In Clover

Thursday, 26th May 2005

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red cloverNature Cure, Richard MabeyI've enjoyed reading The Art of Botanical Painting by Margaret Stevens during this holiday but I'm not going to take on board its contents without working my own way through some of the step by step demonstrations. I'm not making much progress because I'm finding myself drawn into Richard Mabey's very personal exploration of Norfolk landscapes and our own inner landscapes, Nature Cure. Holidays tend to be the times when I catch up on my reading and it's so enjoyable to immerse myself in Mabey's journey and the insights it led to while I'm here, immersed in deepest Norfolk myself.

This red clover, from near Barton Broad (must go back some day and draw from the boardwalk) and the alkanet I drew the other day are about as far as I'm going to get with anything botanical this week.

I stocked up on pencil and paper in Holt for the first excercise (which I still haven't started) but I can't possibly buy all the art materials recommended throughout the book; the demonstrations are by different botanical artists and each seems to have a favourite range of violets, reds, yellows - one even keeps three olive greens by three different manufacturers in her watercolour box because each is different and each is useful for different reasons.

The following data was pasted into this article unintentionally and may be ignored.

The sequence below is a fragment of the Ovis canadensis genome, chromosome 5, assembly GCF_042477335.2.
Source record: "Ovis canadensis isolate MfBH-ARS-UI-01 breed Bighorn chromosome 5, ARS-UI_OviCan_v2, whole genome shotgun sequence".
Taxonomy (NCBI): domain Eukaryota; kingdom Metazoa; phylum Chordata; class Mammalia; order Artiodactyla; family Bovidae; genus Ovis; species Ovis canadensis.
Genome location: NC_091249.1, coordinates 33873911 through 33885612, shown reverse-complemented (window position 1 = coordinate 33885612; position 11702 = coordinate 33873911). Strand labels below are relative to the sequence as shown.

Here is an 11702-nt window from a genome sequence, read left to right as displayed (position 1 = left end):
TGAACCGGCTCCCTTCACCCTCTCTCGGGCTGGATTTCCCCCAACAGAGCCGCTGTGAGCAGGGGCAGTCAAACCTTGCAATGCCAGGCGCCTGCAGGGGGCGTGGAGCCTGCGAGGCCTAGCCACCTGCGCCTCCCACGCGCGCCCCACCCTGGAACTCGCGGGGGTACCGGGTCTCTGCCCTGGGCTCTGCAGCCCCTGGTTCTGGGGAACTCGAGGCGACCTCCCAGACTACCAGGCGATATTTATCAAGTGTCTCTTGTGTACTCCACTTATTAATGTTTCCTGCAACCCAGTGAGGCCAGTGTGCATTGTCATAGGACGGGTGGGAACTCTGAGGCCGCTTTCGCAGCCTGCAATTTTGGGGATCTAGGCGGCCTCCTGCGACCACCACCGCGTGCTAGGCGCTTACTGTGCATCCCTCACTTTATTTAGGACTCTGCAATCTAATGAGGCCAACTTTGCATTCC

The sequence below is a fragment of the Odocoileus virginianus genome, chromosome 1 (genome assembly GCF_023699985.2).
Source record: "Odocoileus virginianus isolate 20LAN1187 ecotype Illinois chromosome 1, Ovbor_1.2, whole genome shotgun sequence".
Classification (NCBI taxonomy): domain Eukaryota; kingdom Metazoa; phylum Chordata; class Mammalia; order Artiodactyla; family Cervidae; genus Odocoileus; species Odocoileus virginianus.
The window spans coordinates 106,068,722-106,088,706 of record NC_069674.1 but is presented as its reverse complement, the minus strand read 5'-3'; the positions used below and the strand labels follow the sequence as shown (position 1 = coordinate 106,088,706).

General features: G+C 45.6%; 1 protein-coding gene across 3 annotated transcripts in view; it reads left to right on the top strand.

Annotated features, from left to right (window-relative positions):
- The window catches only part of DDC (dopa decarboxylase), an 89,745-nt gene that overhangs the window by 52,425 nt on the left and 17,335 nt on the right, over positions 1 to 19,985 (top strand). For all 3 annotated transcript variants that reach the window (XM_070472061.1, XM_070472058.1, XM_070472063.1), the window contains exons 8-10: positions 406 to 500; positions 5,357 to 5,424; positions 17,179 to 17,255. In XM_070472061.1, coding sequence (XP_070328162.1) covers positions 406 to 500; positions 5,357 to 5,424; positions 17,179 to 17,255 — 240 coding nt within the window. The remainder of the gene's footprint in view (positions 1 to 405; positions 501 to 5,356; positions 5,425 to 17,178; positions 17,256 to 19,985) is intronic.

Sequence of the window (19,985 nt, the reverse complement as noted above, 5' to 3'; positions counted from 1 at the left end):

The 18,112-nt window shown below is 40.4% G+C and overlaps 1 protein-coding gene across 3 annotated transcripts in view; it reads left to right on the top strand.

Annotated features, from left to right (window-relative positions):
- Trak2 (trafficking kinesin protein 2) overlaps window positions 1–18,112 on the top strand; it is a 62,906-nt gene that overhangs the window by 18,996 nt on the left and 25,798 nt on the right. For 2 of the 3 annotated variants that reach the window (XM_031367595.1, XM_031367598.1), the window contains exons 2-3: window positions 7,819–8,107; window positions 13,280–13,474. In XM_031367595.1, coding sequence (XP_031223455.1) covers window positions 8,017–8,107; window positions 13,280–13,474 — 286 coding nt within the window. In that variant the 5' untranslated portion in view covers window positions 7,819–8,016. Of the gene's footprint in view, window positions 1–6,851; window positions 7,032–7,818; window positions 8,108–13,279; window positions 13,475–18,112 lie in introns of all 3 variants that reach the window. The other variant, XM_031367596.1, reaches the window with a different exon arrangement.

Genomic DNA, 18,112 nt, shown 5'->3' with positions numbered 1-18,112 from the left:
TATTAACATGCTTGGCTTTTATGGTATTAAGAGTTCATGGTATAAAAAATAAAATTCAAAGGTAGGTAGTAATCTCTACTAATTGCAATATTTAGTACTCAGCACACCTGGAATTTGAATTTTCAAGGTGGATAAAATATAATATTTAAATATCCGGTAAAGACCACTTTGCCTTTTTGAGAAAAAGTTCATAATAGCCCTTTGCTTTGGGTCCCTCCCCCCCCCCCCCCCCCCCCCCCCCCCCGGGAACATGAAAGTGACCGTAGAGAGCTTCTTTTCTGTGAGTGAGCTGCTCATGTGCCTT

A Botanical Eye

Botanical PaintingI realise that temperamentally I'm not a botanical illustrator. When it comes to people I prefer drawing them in natural situations, about their everyday business, rather than sit them down in a studio and draw every hair on their head and I feel just the same about plants: I like to draw them in context; interacting with bees, butterflies, other plants, reacting to wind, sun and rain.

The chapter on composition brought this home to me: giving tips on how to create a harmonious, natural-looking composition by grouping flowers, buds or fruit in triangles, or in arcs across the page; adding an extra bud or berry to echo a colour that occupies the centre of the group, carefully observing colour transference, where flower colour tinges nearby stems and leaves while, equally, the colour of foliage can be reflected on the underside of a flower.

I hope being aware of these considerations will encourage me to look more closely when I'm drawing plants in the field but I don't think that I'll ever become a skilled flower arranger with the good taste to put impressive groups of plants together.stone drawn at a pub near Barton

I think that tackling some of the excercises might help to give me a better eye for a composition - a subtle effect of colour, a rhythmn in stems, leaves and flowers - but it should be something that comes to me naturally from the wildflowers themselves; I shouldn't try to force the great tradition of botanical illustration onto my informal drawing from nature. Next Page

Richard Bell,

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